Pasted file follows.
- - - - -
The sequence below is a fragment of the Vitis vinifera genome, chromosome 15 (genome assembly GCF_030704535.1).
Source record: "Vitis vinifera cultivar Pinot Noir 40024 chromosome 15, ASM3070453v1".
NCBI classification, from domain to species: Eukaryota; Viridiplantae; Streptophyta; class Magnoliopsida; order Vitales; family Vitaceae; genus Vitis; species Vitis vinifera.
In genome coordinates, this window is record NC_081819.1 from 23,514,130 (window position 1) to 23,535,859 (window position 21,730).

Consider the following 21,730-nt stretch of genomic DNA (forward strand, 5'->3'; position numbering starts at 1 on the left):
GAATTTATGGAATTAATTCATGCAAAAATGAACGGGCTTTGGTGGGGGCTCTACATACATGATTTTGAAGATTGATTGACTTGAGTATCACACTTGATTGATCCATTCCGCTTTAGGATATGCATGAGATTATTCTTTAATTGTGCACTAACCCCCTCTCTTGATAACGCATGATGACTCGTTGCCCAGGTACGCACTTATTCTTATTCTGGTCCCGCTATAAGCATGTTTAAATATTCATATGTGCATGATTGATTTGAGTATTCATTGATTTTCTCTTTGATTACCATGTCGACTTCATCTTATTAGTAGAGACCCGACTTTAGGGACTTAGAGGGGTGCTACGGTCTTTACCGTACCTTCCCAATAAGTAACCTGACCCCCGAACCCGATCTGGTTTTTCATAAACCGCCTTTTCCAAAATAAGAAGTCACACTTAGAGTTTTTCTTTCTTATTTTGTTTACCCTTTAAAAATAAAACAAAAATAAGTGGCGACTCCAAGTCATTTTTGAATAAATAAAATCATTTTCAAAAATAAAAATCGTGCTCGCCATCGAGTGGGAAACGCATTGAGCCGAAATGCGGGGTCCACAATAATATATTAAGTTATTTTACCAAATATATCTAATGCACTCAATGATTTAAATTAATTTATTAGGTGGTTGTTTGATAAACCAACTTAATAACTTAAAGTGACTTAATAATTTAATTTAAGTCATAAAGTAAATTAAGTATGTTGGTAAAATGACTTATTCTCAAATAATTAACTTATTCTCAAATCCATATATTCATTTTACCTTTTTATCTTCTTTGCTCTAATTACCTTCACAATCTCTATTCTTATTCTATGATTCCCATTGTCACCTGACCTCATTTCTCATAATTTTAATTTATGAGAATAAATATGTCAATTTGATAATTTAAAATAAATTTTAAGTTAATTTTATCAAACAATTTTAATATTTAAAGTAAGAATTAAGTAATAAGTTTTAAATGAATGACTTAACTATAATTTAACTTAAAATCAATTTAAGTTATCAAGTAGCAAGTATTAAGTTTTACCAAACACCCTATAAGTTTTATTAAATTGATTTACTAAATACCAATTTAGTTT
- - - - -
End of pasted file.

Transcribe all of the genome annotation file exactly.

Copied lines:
The sequence below is a fragment of the Vitis vinifera genome, chromosome 15 (genome assembly GCF_030704535.1).
Source record: "Vitis vinifera cultivar Pinot Noir 40024 chromosome 15, ASM3070453v1".
NCBI classification, from domain to species: Eukaryota; Viridiplantae; Streptophyta; class Magnoliopsida; order Vitales; family Vitaceae; genus Vitis; species Vitis vinifera.
In genome coordinates, this window is record NC_081819.1 from 23,514,130 (window position 1) to 23,535,859 (window position 21,730).

Consider the following 21,730-nt stretch of genomic DNA (forward strand, 5'->3'; position numbering starts at 1 on the left):
GAATTTATGGAATTAATTCATGCAAAAATGAACGGGCTTTGGTGGGGGCTCTACATACATGATTTTGAAGATTGATTGACTTGAGTATCACACTTGATTGATCCATTCCGCTTTAGGATATGCATGAGATTATTCTTTAATTGTGCACTAACCCCCTCTCTTGATAACGCATGATGACTCGTTGCCCAGGTACGCACTTATTCTTATTCTGGTCCCGCTATAAGCATGTTTAAATATTCATATGTGCATGATTGATTTGAGTATTCATTGATTTTCTCTTTGATTACCATGTCGACTTCATCTTATTAGTAGAGACCCGACTTTAGGGACTTAGAGGGGTGCTACGGTCTTTACCGTACCTTCCCAATAAGTAACCTGACCCCCGAACCCGATCTGGTTTTTCATAAACCGCCTTTTCCAAAATAAGAAGTCACACTTAGAGTTTTTCTTTCTTATTTTGTTTACCCTTTAAAAATAAAACAAAAATAAGTGGCGACTCCAAGTCATTTTTGAATAAATAAAATCATTTTCAAAAATAAAAATCGTGCTCGCCATCGAGTGGGAAACGCATTGAGCCGAAATGCGGGGTCCACAATAATATATTAAGTTATTTTACCAAATATATCTAATGCACTCAATGATTTAAATTAATTTATTAGGTGGTTGTTTGATAAACCAACTTAATAACTTAAAGTGACTTAATAATTTAATTTAAGTCATAAAGTAAATTAAGTATGTTGGTAAAATGACTTATTCTCAAATAATTAACTTATTCTCAAATCCATATATTCATTTTACCTTTTTATCTTCTTTGCTCTAATTACCTTCACAATCTCTATTCTTATTCTATGATTCCCATTGTCACCTGACCTCATTTCTCATAATTTTAATTTATGAGAATAAATATGTCAATTTGATAATTTAAAATAAATTTTAAGTTAATTTTATCAAACAATTTTAATATTTAAAGTAAGAATTAAGTAATAAGTTTTAAATGAATGACTTAACTATAATTTAACTTAAAATCAATTTAAGTTATCAAGTAGCAAGTATTAAGTTTTACCAAACACCCTATAAGTTTTATTAAATTGATTTACTAAATACCAATTTAGTTT